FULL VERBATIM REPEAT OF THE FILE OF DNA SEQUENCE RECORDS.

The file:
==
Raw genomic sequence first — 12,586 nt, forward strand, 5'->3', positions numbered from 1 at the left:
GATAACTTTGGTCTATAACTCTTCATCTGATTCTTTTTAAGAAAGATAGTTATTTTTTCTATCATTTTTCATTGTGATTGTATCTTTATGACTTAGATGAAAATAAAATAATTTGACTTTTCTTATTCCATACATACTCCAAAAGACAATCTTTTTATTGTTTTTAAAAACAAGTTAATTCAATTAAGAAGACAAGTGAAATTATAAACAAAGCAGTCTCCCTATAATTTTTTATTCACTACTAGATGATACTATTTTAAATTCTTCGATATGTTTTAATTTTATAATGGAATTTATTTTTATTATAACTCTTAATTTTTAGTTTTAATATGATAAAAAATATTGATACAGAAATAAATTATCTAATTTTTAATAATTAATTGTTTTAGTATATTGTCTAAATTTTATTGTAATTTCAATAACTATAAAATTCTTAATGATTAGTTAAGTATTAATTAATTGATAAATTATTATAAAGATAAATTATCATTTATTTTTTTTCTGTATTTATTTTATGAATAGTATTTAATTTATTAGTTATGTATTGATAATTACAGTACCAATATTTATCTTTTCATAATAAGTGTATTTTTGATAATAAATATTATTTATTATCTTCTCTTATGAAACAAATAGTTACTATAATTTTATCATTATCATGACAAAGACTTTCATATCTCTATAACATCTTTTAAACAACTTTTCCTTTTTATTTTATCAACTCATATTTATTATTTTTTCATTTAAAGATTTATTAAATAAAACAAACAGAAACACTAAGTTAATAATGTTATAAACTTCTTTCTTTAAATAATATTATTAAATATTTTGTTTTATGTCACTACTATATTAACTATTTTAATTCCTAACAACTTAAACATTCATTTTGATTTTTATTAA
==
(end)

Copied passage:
Raw genomic sequence first — 12,586 nt, forward strand, 5'->3', positions numbered from 1 at the left:
GATAACTTTGGTCTATAACTCTTCATCTGATTCTTTTTAAGAAAGATAGTTATTTTTTCTATCATTTTTCATTGTGATTGTATCTTTATGACTTAGATGAAAATAAAATAATTTGACTTTTCTTATTCCATACATACTCCAAAAGACAATCTTTTTATTGTTTTTAAAAACAAGTTAATTCAATTAAGAAGACAAGTGAAATTATAAACAAAGCAGTCTCCCTATAATTTTTTATTCACTACTAGATGATACTATTTTAAATTCTTCGATATGTTTTAATTTTATAATGGAATTTATTTTTATTATAACTCTTAATTTTTAGTTTTAATATGATAAAAAATATTGATACAGAAATAAATTATCTAATTTTTAATAATTAATTGTTTTAGTATATTGTCTAAATTTTATTGTAATTTCAATAACTATAAAATTCTTAATGATTAGTTAAGTATTAATTAATTGATAAATTATTATAAAGATAAATTATCATTTATTTTTTTTCTGTATTTATTTTATGAATAGTATTTAATTTATTAGTTATGTATTGATAATTACAGTACCAATATTTATCTTTTCATAATAAGTGTATTTTTGATAATAAATATTATTTATTATCTTCTCTTATGAAACAAATAGTTACTATAATTTTATCATTATCATGACAAAGACTTTCATATCTCTATAACATCTTTTAAACAACTTTTCCTTTTTATTTTATCAACTCATATTTATTATTTTTTCATTTAAAGATTTATTAAATAAAACAAACAGAAACACTAAGTTAATAATGTTATAAACTTCTTTCTTTAAATAATATTATTAAATATTTTGTTTTATGTCACTACTATATTAACTATTTTAATTCCTAACAACTTAAACATTCATTTTGATTTTTATTAA